Over two-thirds of US consumers feel concerned about the potential global impact of climate change. And just as many are concerned about the impact it could have on the US itself. The state of the environment hasn't improved, and in 2022 all corners of the country have been hit with extreme weather.

Most Americans view climate change as a real threat. But our research suggests that in 2023 they may, paradoxically, want to stop hearing about it. They’ll still expect brands to take action, but will likely be less willing to hear about it in the news and on social media.

Although pessimism around the environment is up since 2020, the number who actively worry about it hasn’t changed. And around a fifth of consumers are tired of hearing about the climate crisis completely.

If things don’t change we’re likely to see more climate doomism - when people believe the battle against climate change has already been lost. Even with the passing of landmark climate change bills, the idea continues to go viral.

Both news publishers and brands will have a stake in managing Americans’ feelings toward the environment in 2023.

Doomism ultimately leads to climate inaction, which is the opposite of what we want

Alaina Wood

Sustainability scientist

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A strong case of crisis fatigue

Concerns about climate change have remained stable over the past two years, but the number who think that climate change will get worse in the next six months has significantly increased. People feel that the situation is getting worse, but their levels of concern aren’t increasing.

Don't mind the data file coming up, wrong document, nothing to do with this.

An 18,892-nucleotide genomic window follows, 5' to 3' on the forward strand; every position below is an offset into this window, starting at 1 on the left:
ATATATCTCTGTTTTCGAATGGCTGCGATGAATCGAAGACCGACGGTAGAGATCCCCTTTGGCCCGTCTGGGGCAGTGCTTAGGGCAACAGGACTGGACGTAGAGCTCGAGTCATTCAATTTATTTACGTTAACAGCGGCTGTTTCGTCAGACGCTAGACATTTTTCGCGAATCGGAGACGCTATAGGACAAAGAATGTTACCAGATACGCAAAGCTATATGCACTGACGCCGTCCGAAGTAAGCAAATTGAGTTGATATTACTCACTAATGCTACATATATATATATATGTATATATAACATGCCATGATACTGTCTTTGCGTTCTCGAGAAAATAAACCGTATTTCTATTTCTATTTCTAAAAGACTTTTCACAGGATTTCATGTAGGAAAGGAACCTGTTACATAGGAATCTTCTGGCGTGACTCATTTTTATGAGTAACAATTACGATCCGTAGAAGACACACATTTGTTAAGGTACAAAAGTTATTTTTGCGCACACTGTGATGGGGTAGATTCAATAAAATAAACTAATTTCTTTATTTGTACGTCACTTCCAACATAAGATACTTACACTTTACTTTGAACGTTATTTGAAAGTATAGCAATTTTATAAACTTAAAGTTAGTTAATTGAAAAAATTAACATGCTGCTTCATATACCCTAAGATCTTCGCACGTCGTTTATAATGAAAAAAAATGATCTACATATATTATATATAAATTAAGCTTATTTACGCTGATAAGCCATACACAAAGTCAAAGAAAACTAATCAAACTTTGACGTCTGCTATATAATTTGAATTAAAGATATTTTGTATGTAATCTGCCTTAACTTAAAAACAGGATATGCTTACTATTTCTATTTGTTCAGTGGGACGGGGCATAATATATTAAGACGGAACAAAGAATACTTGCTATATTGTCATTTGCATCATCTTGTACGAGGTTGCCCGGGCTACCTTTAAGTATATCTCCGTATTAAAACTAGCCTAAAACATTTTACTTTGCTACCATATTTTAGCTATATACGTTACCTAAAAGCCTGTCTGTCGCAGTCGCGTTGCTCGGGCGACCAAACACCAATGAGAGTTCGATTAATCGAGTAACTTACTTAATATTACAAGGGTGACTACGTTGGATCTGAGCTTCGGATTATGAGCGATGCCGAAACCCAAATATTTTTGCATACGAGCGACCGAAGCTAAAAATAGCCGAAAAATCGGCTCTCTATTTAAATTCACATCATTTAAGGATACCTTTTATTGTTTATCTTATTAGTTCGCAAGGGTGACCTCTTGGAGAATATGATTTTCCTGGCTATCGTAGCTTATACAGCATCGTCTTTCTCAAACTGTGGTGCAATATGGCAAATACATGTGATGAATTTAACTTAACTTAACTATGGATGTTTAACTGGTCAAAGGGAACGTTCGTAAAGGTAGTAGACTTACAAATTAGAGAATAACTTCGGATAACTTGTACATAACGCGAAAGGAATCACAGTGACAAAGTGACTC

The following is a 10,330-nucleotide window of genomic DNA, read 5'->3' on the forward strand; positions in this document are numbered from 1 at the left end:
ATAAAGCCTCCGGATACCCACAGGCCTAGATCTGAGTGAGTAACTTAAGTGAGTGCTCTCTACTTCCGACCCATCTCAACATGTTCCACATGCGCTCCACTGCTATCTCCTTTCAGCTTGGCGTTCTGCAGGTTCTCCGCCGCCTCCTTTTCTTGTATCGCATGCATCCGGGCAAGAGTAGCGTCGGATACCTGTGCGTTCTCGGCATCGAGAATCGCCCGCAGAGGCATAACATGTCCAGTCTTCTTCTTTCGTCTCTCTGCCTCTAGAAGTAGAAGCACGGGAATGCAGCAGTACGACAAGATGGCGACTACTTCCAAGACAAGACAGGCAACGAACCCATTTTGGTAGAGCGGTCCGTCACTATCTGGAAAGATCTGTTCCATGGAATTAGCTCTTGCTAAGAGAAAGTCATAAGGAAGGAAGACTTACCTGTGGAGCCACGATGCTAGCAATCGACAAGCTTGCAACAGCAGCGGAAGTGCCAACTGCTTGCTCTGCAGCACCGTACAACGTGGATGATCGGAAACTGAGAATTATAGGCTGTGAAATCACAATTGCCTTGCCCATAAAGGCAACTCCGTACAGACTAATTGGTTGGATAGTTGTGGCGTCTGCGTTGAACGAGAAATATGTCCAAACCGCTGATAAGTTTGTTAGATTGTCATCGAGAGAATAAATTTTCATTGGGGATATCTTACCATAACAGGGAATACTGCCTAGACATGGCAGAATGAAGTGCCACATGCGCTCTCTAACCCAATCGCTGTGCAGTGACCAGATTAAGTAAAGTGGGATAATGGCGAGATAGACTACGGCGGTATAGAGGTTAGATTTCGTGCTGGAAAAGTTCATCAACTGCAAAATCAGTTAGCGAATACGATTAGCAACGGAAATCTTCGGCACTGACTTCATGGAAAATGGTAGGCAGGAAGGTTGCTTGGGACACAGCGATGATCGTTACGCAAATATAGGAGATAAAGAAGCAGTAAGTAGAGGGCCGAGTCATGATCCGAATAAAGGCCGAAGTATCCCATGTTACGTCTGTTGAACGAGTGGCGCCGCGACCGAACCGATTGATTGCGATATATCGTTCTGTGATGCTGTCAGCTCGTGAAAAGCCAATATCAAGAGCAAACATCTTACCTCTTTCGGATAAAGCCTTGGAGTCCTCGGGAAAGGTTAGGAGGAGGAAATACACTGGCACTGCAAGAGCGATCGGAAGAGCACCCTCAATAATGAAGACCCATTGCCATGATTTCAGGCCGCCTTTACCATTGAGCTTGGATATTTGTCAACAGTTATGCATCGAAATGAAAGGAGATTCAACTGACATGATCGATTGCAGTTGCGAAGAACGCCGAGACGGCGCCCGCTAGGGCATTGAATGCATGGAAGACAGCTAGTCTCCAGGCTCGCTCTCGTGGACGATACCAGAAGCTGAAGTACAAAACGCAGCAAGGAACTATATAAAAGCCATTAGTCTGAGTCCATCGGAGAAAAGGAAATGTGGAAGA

Environmental outlook is getting worse, but worry remains stable

% change in Americans who feel the following since 2020


Put simply, many are fed up with the situation, and it’s having a knock-on effect on how they feel and what they’re doing about it – repeated exposure is causing fatigue.

And while Gen Z are the most concerned about the future of the environment, they’re also more likely than millennials to be tired of hearing about it. They’re a good example of how concern can spill over into doomism.

Next year’s cultural context is important. After two years of being locked down and languishing, people will still be grieving the opportunities they missed out on, and trying to make up for time they lost. It’s one of the reasons why so many people booked a revenge vacation in 2021, and why worry about travel’s environmental impact has dropped 10% since Q2 2020.

Now, there’s a possible recession in the pipeline – and if the economy takes a downturn, evidence suggests concern for the environment goes with it, as consumers prioritize other things. Our Work data also shows that businesses' biggest challenges next year will be less about becoming more sustainable and more about managing the economic climate.

Not only do Covid-19 and a possible recession have an impact on climate attitudes, they’re a pair of crises occupying the headlines alongside the war in Ukraine, abortion rights, and mass shootings.

If we add climate change into the mix, it could all become too much for some people.

We can see this in our data too. People's interest in news and current affairs is down since Q2 2020. In April 2022 a quarter said they were spending less time reading the news since the pandemic started to manage their mental wellbeing, and the climate is another topic likely to see consumers switch off for the sake of their health.

Individual power

When it comes to taking individual action, people's behaviors are mixed. Many are choosing where to save and where to still spend, so sustainable actions could fall by the wayside while they treat themselves where they can.

That said, a number of cost-cutting behaviors people are doing will end up having a positive impact on the environment too.